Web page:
Plant This: Gray globemallow lights up the garden

Its frosty, felted, gray-green leaves hint at its exceptional heat and drought tolerance, and they’re very pettable too. But when gray globemallow (Sphaeralcea incana) opens clusters of cupped, orange blossoms atop its silvery branches, it becomes a beacon of blooming beauty.

Fire and ice! Gray globemallow is native to the southwestern U.S., including West Texas, so it needs good drainage, lean conditions, and plenty of sun to thrive. This a plant for your hot, dry, caliche-soil garden. And because the leaves are hairy, deer tend to ignore it.

Flowering is best in spring and fall, while summer is pretty quiet and can be a good time to cut it back hard if you want to keep it more compact. It grows 3-4 feet tall and wide, maybe bigger if you never prune. Gray globemallow is cousin to the airier, less-woody, green-leaf globemallows that also grow well in sunny, dry locations.

So don’t be afraid to go gray. If you have a tough spot that’s blasted by the Death Star, gray globemallow may be the right plant to light up your garden too.

Note: My Plant This posts are written primarily for gardeners in central Texas. The plants I recommend are ones I’ve grown myself and have direct experience with. I wish I could provide more information about how these plants might perform in other parts of the country, but gardening knowledge is local. Consider checking your local online gardening forums to see if a particular plant might work in your region.

All material © 2006-2015 by Pam Penick for Digging. Unauthorized reproduction prohibited.

16 Responses

  1. Gorgeous gorgeous gorgeous. I’ll remember this one, it’s right up my alley.

  2. What an amazing color combination. I am attracted to gray, silver and blue gray leaves. The orange blooms remind me of California poppies. Isn’t spring grand!!!

  3. Joanne says:

    From: former Hill Country resident now in sunny DRY San Diego – I’m going to give this one a try here if I can find one in local nursery. It should work well against a sunny wall. Watering restrictions getting more serious.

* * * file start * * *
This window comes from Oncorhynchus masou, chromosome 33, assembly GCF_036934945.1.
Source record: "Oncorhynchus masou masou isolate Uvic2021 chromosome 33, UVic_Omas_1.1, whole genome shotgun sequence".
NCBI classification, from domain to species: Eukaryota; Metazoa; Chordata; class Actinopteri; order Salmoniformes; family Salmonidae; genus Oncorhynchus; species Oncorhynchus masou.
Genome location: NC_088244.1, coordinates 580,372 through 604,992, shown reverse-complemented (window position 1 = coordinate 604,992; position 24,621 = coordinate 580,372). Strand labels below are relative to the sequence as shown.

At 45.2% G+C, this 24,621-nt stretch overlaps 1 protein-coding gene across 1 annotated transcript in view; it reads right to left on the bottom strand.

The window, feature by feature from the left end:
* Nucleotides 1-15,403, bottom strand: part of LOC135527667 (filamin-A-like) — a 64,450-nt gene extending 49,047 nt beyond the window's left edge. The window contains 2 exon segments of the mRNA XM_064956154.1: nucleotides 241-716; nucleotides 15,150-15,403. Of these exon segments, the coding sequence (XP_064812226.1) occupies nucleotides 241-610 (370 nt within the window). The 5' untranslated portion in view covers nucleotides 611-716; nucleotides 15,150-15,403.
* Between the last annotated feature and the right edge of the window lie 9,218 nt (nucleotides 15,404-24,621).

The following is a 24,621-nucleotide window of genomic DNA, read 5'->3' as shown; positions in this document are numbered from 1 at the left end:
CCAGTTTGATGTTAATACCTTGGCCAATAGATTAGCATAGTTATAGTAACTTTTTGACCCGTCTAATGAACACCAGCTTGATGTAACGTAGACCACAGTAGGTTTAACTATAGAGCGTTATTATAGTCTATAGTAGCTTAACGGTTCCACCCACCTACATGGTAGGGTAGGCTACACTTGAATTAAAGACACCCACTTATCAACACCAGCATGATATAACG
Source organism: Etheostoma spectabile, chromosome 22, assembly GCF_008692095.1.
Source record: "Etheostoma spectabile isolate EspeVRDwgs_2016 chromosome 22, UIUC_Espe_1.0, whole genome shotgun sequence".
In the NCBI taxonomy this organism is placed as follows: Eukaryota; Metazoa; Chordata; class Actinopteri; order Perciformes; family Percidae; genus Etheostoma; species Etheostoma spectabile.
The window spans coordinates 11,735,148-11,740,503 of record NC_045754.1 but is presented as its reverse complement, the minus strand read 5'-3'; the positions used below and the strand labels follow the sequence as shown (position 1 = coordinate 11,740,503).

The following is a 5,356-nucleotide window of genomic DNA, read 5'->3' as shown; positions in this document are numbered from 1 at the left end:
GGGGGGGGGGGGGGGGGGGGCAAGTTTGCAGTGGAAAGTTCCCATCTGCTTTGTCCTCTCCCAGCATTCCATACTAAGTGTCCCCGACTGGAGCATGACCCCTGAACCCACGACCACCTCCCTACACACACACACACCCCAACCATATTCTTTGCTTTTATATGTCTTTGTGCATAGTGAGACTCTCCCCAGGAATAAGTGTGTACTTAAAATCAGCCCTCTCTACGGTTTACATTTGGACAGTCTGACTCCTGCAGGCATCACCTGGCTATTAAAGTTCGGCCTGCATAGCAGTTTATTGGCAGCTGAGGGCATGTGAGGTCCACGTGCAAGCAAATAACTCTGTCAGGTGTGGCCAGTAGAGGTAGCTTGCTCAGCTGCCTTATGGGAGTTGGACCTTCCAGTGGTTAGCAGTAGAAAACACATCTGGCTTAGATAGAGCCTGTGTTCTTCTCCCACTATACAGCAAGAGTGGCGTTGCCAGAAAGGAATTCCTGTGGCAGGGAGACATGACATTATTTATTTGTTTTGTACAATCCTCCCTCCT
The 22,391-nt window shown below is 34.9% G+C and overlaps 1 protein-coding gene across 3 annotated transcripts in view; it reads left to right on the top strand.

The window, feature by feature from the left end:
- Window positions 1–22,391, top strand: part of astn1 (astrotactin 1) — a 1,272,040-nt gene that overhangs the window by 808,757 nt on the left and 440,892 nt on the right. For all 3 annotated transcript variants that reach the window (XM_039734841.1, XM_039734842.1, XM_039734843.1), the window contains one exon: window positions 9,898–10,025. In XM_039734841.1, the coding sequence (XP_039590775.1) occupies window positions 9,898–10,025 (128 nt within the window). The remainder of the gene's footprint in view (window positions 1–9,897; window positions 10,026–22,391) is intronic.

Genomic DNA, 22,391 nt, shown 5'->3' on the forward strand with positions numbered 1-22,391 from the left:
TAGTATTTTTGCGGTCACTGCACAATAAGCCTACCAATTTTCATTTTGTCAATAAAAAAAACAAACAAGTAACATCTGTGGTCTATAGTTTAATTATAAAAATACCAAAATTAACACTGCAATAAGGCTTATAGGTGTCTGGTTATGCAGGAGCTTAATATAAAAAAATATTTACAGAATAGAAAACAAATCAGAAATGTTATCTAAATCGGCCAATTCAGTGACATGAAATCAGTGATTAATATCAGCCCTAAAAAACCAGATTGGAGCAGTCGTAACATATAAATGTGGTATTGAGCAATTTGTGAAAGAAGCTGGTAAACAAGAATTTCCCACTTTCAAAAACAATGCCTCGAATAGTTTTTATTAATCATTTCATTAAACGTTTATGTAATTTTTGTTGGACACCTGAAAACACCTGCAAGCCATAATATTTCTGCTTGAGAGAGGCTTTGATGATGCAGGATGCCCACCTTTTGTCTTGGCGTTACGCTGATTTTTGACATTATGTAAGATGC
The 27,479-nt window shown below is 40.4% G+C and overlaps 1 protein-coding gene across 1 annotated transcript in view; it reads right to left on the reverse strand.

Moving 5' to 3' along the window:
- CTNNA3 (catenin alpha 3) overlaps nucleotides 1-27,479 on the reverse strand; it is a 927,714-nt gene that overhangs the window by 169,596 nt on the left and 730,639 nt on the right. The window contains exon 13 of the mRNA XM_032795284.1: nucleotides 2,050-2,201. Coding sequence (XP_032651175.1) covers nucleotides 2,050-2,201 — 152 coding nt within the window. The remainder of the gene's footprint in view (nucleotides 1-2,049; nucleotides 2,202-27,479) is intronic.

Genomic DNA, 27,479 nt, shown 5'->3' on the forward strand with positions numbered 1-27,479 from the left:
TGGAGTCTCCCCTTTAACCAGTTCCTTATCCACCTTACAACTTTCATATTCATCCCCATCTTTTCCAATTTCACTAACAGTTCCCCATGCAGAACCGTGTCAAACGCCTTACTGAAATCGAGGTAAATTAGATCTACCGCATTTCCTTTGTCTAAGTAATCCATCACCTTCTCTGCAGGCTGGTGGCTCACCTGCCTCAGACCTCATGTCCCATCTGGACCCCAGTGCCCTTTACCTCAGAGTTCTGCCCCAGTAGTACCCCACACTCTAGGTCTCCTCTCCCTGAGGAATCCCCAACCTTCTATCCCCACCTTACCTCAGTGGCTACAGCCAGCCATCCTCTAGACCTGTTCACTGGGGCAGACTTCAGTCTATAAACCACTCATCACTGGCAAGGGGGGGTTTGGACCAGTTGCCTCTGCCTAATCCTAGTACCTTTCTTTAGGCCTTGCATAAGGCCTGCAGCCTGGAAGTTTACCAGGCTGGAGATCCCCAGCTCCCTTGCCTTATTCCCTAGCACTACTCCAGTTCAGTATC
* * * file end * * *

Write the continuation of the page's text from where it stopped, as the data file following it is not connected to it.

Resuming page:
• Pam/Digging says:

      The California drought is in the news every day here in Austin, Joanne. I hope the nurseries there have already started carrying very drought resistant plants like globe mallow. —Pam

  4. TexasDeb says:

    I’m a patsy for a mallow in almost any form, but what a show stopper! I’m trying to imagine what this would look like under planted with winecups. I don’t currently have a full sun spot but am seriously considering “creating” one to make room for Globemallow (yup overgrown opuntia – I’m looking at YOU!).

  5. Pam, Really beautiful.

    Did you plant yours from seed? The seed packets always say plant in the Fall – how early is that, exactly? Is September “Fall” for Houston/Austin? Okay, so it’s a more general question – are native seeds sown in the fall supposed to actually germinate in the fall, or lay dormant until the spring? Would love some advice.

  6. gina Harlow says:

    Mine is so happy right now. It’s on my “A” list as it gets no supplemental water, made it through the famous drought and all the freezes of the last six years. I just put a picture up on P&P. I got mine at the Wildflower Sale.

  7. Amy Campion says:

    Very cool. I also wonder how it would hold up in Portland. Tamara will have to report!

  8. Lisa at Greenbow says:

    I would love this even as an annual.

  9. tim says:

    thanks for this post, ive been trying to find info and decide about this plant and this post really helped.